The CAMERA Fellowship supports student leaders in developing and strengthening their pro-Israel activism on campus. With the school year underway, InFocus is giving you an inside look into the lives of the 2016-17 CAMERA Fellows who are working hard to promote the facts about Israel on campus.
Meet Orly Margulis.
Orly Margulis was born and raised in Venezuela. Growing up, she was an active member of the Jewish Community of Caracas, Venezuela where she learned all about Zionism, Jewish history, and Judaism.
Now a rising junior at Drexel University, Orly is studying Public Relations with a double minor in writing and marketing. When she became a Drexel Dragon, Orly yearned to once again be involved in Israel and Jewish activism as she was growing up. She soon joined CAMERA-supported group Dragons for Israel and participated in Chabad and Hillel. Orly volunteered to update Drexel Hillel’s social media pages and helps to organize pro-Israel events. In addition, Orly has written blogs in the Times of Israel about her college experience as a Jew and about the importance of Israel.
In the following quick question-answer session, Orly shares some of her experiences, on and off campus, regarding anti-Semitism and thoughts about this year’s Student Leadership and Advocacy Training Conference:
In Venezuela, did you face anti-Zionism or anti-Semitism? How did you react at the time?
I have never experienced anti-Semitism myself, but my community has faced it a lot. In 2009, some people broke in into one of the synagogues in Caracas, and defaced the entire place. The Torah books were stepped on and left on the floor, swastikas were drawn all over the walls and a lot of documents were stolen. President Chavez was extremely anti-Semitic, and he constantly targeted the Jewish community of Venezuela. More than once he cursed Israel and the Jewish people.
What kind of anti-Semitic and/or anti-Israel issues have you faced on campus?
One time, I met another student at a party and we were just talking while other people were playing some drinking games. He saw my Magen David (Star of David) necklace and immediately called me a “baby killer” and an “effing Jew.” Then, a few months later, one of my friends walked into his room, and saw a swastika painted beside his Israeli flag.
What prompted you to become involved in Israel advocacy?
I grew up going to a Jewish school and being part of the Jewish community of Venezuela, so I was always learning about Israel and the great things that Israel does. For me, being Zionist was never a question, but something innate. I was extremely involved with Jewish memorial ceremonies, Israel activism and the Jewish youth movement in Venezuela. I felt that I needed to continue this path once I started my college career. I also wanted to make my grandmother proud. She was such a Zionist—a pro-Israel activist who spoke about the Holocaust—that I wanted to give her nachas, or joy, in how I follow her example. I know she is looking down at me from heaven and is proud of my Israel advocacy work.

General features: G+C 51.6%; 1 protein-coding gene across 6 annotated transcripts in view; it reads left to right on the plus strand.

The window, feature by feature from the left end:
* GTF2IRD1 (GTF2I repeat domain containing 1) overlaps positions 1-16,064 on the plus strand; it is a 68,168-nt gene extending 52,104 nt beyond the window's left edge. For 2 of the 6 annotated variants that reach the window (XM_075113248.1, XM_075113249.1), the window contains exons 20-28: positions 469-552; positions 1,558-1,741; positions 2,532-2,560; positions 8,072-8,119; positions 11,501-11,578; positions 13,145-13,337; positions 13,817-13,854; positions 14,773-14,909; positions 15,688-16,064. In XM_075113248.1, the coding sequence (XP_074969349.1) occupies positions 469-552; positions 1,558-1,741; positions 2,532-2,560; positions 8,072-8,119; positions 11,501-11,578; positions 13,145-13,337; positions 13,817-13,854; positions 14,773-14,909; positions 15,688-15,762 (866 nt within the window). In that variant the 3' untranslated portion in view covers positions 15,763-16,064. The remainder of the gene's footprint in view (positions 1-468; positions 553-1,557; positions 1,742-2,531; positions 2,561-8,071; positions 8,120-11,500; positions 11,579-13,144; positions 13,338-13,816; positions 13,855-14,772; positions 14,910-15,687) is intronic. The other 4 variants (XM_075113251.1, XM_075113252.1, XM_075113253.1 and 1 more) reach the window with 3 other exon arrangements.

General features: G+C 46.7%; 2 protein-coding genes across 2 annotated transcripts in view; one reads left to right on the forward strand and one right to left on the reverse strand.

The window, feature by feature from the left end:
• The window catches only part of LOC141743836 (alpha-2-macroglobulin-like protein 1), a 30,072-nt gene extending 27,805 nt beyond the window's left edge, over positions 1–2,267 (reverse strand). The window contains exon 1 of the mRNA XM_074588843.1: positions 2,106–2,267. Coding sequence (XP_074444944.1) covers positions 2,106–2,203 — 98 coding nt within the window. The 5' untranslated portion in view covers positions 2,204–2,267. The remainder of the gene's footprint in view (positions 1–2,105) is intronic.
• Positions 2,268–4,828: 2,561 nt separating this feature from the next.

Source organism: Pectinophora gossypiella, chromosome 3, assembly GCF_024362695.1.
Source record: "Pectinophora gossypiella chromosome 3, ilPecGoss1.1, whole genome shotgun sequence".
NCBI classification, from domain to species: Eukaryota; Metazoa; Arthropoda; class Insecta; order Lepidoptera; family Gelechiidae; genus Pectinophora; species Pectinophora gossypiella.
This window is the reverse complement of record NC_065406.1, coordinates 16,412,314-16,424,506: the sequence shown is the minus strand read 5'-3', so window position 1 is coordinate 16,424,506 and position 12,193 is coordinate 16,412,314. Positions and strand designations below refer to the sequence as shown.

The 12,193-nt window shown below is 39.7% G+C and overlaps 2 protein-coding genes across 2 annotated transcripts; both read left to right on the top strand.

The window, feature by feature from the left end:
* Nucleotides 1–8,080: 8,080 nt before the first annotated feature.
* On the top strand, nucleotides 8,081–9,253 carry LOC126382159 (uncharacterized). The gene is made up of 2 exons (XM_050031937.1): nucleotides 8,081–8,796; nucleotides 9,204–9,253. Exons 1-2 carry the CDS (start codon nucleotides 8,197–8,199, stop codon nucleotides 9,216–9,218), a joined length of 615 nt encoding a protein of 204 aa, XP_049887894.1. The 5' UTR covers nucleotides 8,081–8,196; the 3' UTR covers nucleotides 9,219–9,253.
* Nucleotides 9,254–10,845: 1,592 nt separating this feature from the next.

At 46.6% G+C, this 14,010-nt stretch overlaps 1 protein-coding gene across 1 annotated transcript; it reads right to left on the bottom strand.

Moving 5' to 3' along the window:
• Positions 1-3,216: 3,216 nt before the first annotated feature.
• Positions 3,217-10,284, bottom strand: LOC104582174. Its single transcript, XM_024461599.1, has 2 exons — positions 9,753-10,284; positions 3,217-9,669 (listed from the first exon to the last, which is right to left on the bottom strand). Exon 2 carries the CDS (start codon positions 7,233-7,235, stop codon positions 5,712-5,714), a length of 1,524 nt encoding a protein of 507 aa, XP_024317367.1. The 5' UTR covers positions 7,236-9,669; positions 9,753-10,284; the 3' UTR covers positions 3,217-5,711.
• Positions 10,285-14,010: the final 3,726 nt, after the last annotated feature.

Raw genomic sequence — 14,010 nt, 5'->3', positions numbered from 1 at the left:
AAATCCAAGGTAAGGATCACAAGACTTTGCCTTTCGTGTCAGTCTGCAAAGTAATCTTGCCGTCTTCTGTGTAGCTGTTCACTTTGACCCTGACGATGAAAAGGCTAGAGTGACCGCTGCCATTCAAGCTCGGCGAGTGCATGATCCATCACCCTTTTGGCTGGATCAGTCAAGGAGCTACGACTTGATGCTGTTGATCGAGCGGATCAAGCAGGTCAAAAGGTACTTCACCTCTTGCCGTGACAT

What do you think you gained at the conference? Do you feel more prepared now to respond to anti-Zionism? And if so, how exactly are you more prepared now?
I learned a lot during this conference! I met incredible people who gave me ideas for events and tables on campus. I became part of the greater CAMERA network—it is a support system in which I can request advice from expert Israel advocates on how to reply to an anti-Semitic comment on social media or just talk to when I am having a bad day. I am more prepared to react to anti-Zionism not only because I have a booklet full of strategies and information, but because I can depend on CAMERA’s support system. I am more confident now about how to set up a successful Israel advocacy table on our campus, how to speak up for Israel in front of a big crowd and how to be an advocate without fear.
What surprised you or what did you find particularly interesting at the conference?
The amount of questions anti-Israel activists ask! We had mock sessions in order to practice reacting to questions or statements against Israel. The same ridiculous questions kept coming up. The arguments against Israel are so far from the truth, yet anti-Israel activists hide behind them and refuse to listen to the whole story about Israel. Thankfully, Drexel is a university where that does not often happen so I had never been exposed to these kinds of outrageous questions before.
Most of the attendees at the conference were American-born. What do you think you contributed to the conference from your non-American perspective?
Because I go to college in United States, I don’t consider my non-American perspective as relevant to the conference. I am still a proud Venezuelan, but the strategies and ideas I learned at the conference are geared to help me advocate better at my university in America.
Since I now live in America, I did not feel very different from the mostly American group of advocates at the conference. But, of course, I have a great accent, which makes me a bit different from the American-born students.
As a Venezuelan, do you feel you bring an interesting perspective as an Israel advocate on campus? If so, how does this influence other students?
Venezuela, as many other Latin American countries, faces a lot of anti-Semitism. I went to a Jewish school my whole life, so I never encountered the misfortune of someone screaming anti-Semitic things at me in a school hallway. I feel that rather than bringing a different perspective, I bring my energy and eagerness to do more for Israel.
Do you think there are any Israel or advocacy-related issues that were not covered and discussed at the conference but that are still very important and should be taken note of?
Not really. The CAMERA conference was a great opportunity for me to learn a lot and be part of something bigger. I learned immensely from each session, the CAMERA staff, and my fellow students.